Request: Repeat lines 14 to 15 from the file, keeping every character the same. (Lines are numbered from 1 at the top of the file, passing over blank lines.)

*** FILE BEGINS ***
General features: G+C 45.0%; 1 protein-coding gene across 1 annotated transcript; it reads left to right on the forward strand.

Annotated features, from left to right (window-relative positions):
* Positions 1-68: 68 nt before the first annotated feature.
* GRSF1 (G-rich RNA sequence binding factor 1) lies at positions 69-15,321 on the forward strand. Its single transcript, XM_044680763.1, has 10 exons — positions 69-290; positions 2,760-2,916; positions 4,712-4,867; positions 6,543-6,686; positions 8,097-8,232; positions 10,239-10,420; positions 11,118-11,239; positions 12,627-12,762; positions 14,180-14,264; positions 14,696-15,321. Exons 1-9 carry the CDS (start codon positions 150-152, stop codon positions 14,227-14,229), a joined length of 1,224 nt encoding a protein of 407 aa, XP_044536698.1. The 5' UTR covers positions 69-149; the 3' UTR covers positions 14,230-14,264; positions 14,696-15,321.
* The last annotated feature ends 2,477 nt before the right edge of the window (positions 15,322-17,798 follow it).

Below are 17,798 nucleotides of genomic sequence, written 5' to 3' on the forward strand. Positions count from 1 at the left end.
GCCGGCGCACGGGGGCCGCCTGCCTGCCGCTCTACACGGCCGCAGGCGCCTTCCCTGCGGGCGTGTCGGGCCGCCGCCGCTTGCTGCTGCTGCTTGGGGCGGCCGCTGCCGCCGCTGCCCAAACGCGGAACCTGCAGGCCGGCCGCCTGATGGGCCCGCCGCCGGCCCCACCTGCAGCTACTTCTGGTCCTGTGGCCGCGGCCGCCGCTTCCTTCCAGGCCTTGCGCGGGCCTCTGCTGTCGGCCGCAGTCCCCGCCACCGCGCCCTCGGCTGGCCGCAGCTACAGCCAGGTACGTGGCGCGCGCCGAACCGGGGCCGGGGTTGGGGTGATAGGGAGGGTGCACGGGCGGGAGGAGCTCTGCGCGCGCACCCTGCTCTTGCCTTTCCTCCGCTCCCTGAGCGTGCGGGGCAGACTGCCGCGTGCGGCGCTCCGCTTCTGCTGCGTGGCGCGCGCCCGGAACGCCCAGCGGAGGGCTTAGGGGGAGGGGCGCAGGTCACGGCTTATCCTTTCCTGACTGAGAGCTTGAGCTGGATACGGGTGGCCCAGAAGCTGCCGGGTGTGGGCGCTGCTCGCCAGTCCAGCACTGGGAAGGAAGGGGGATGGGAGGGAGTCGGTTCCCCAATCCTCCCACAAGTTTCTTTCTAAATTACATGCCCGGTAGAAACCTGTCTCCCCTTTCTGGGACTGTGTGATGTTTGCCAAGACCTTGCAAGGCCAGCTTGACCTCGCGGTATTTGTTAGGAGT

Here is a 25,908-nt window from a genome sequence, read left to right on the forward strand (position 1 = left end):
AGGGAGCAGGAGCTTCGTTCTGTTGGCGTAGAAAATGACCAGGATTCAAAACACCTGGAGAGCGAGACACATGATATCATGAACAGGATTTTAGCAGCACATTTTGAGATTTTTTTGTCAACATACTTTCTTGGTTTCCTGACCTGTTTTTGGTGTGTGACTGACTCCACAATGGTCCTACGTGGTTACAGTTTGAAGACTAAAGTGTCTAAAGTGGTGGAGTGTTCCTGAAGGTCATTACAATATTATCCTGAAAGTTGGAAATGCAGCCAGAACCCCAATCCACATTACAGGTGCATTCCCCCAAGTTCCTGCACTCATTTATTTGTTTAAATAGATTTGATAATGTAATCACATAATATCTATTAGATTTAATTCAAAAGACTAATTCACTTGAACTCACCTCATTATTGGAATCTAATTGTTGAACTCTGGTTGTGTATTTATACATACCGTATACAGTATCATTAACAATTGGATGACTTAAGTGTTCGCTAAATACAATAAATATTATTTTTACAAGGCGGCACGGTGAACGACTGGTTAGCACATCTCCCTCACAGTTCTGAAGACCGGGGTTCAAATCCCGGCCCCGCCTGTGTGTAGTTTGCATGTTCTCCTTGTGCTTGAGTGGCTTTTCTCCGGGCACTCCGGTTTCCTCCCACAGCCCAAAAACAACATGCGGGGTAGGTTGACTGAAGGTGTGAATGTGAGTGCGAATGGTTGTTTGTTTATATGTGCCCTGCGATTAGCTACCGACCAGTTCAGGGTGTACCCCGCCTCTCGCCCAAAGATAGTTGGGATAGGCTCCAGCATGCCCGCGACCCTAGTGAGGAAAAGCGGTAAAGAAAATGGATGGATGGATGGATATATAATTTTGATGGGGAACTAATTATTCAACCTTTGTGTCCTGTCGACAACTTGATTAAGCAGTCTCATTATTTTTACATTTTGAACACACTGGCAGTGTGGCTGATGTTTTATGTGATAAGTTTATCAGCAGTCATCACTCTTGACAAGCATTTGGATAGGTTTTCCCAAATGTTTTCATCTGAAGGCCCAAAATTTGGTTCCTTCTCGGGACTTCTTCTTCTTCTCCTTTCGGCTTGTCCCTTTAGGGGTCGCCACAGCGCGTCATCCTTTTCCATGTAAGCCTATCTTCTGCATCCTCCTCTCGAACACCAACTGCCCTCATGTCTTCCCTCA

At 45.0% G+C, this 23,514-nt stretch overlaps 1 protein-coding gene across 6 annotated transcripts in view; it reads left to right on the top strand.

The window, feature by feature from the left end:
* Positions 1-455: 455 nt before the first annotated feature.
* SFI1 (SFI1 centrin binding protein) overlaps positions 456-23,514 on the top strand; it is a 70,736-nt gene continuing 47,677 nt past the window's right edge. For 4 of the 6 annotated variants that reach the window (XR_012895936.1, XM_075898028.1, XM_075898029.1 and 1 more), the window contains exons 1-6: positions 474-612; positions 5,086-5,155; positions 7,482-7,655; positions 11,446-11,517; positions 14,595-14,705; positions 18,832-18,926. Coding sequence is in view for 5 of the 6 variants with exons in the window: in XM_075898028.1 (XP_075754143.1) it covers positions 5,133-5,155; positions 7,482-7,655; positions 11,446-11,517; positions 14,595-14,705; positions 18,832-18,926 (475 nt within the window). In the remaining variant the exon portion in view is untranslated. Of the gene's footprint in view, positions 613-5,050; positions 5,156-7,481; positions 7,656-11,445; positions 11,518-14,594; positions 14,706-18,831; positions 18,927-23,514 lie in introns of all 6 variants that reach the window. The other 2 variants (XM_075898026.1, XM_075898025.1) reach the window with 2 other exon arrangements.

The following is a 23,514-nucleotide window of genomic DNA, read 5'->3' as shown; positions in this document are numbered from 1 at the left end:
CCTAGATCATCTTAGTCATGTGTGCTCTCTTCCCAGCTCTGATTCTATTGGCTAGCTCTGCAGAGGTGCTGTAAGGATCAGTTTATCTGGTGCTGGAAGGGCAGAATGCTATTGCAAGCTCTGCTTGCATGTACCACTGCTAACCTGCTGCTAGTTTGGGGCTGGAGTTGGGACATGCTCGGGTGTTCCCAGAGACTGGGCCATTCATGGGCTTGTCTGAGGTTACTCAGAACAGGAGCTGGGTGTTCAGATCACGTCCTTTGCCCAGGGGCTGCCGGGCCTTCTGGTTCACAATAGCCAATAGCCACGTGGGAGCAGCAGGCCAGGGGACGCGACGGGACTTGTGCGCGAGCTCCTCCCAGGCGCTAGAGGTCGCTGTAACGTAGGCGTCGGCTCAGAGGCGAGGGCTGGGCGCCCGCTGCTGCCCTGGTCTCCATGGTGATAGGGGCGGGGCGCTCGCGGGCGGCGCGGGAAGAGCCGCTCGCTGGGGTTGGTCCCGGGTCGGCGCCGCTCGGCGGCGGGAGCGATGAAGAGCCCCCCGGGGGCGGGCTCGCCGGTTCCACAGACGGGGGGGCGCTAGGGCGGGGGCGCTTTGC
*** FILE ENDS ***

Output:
The following is a 23,514-nucleotide window of genomic DNA, read 5'->3' as shown; positions in this document are numbered from 1 at the left end:
CCTAGATCATCTTAGTCATGTGTGCTCTCTTCCCAGCTCTGATTCTATTGGCTAGCTCTGCAGAGGTGCTGTAAGGATCAGTTTATCTGGTGCTGGAAGGGCAGAATGCTATTGCAAGCTCTGCTTGCATGTACCACTGCTAACCTGCTGCTAGTTTGGGGCTGGAGTTGGGACATGCTCGGGTGTTCCCAGAGACTGGGCCATTCATGGGCTTGTCTGAGGTTACTCAGAACAGGAGCTGGGTGTTCAGATCACGTCCTTTGCCCAGGGGCTGCCGGGCCTTCTGGTTCACAATAGCCAATAGCCACGTGGGAGCAGCAGGCCAGGGGACGCGACGGGACTTGTGCGCGAGCTCCTCCCAGGCGCTAGAGGTCGCTGTAACGTAGGCGTCGGCTCAGAGGCGAGGGCTGGGCGCCCGCTGCTGCCCTGGTCTCCATGGTGATAGGGGCGGGGCGCTCGCGGGCGGCGCGGGAAGAGCCGCTCGCTGGGGTTGGTCCCGGGTCGGCGCCGCTCGGCGGCGGGAGCGATGAAGAGCCCCCCGGGGGCGGGCTCGCCGGTTCCACAGACGGGGGGGCGCTAGGGCGGGGGCGCTTTGC